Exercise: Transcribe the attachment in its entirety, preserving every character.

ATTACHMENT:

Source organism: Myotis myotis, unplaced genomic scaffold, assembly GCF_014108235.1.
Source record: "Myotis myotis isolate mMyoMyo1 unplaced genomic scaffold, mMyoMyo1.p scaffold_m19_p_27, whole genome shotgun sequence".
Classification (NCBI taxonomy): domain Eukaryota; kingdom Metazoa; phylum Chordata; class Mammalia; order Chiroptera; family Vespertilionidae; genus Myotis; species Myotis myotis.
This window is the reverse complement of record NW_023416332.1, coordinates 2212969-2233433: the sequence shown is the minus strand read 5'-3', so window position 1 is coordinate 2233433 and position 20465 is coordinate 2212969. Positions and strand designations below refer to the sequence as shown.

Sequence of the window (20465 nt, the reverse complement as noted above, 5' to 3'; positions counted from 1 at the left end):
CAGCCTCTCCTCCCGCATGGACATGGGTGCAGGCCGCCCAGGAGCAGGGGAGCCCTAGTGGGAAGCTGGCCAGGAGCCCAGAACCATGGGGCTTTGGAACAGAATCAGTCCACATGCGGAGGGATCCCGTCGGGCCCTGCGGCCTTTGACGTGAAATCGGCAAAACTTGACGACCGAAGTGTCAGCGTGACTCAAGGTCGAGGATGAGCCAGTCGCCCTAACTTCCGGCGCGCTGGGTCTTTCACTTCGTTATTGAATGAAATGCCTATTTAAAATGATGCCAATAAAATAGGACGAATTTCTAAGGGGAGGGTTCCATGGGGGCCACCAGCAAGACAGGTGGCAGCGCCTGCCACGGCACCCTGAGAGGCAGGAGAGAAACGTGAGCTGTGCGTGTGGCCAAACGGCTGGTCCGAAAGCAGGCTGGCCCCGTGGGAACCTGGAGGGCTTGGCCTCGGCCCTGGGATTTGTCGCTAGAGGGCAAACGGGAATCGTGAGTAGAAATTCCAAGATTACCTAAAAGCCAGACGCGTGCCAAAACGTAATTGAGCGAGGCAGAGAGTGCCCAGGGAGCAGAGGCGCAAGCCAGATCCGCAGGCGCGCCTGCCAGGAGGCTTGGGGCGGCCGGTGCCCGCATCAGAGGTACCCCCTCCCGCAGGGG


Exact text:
Source organism: Myotis myotis, unplaced genomic scaffold, assembly GCF_014108235.1.
Source record: "Myotis myotis isolate mMyoMyo1 unplaced genomic scaffold, mMyoMyo1.p scaffold_m19_p_27, whole genome shotgun sequence".
Classification (NCBI taxonomy): domain Eukaryota; kingdom Metazoa; phylum Chordata; class Mammalia; order Chiroptera; family Vespertilionidae; genus Myotis; species Myotis myotis.
This window is the reverse complement of record NW_023416332.1, coordinates 2212969-2233433: the sequence shown is the minus strand read 5'-3', so window position 1 is coordinate 2233433 and position 20465 is coordinate 2212969. Positions and strand designations below refer to the sequence as shown.

Sequence of the window (20465 nt, the reverse complement as noted above, 5' to 3'; positions counted from 1 at the left end):
CAGCCTCTCCTCCCGCATGGACATGGGTGCAGGCCGCCCAGGAGCAGGGGAGCCCTAGTGGGAAGCTGGCCAGGAGCCCAGAACCATGGGGCTTTGGAACAGAATCAGTCCACATGCGGAGGGATCCCGTCGGGCCCTGCGGCCTTTGACGTGAAATCGGCAAAACTTGACGACCGAAGTGTCAGCGTGACTCAAGGTCGAGGATGAGCCAGTCGCCCTAACTTCCGGCGCGCTGGGTCTTTCACTTCGTTATTGAATGAAATGCCTATTTAAAATGATGCCAATAAAATAGGACGAATTTCTAAGGGGAGGGTTCCATGGGGGCCACCAGCAAGACAGGTGGCAGCGCCTGCCACGGCACCCTGAGAGGCAGGAGAGAAACGTGAGCTGTGCGTGTGGCCAAACGGCTGGTCCGAAAGCAGGCTGGCCCCGTGGGAACCTGGAGGGCTTGGCCTCGGCCCTGGGATTTGTCGCTAGAGGGCAAACGGGAATCGTGAGTAGAAATTCCAAGATTACCTAAAAGCCAGACGCGTGCCAAAACGTAATTGAGCGAGGCAGAGAGTGCCCAGGGAGCAGAGGCGCAAGCCAGATCCGCAGGCGCGCCTGCCAGGAGGCTTGGGGCGGCCGGTGCCCGCATCAGAGGTACCCCCTCCCGCAGGGG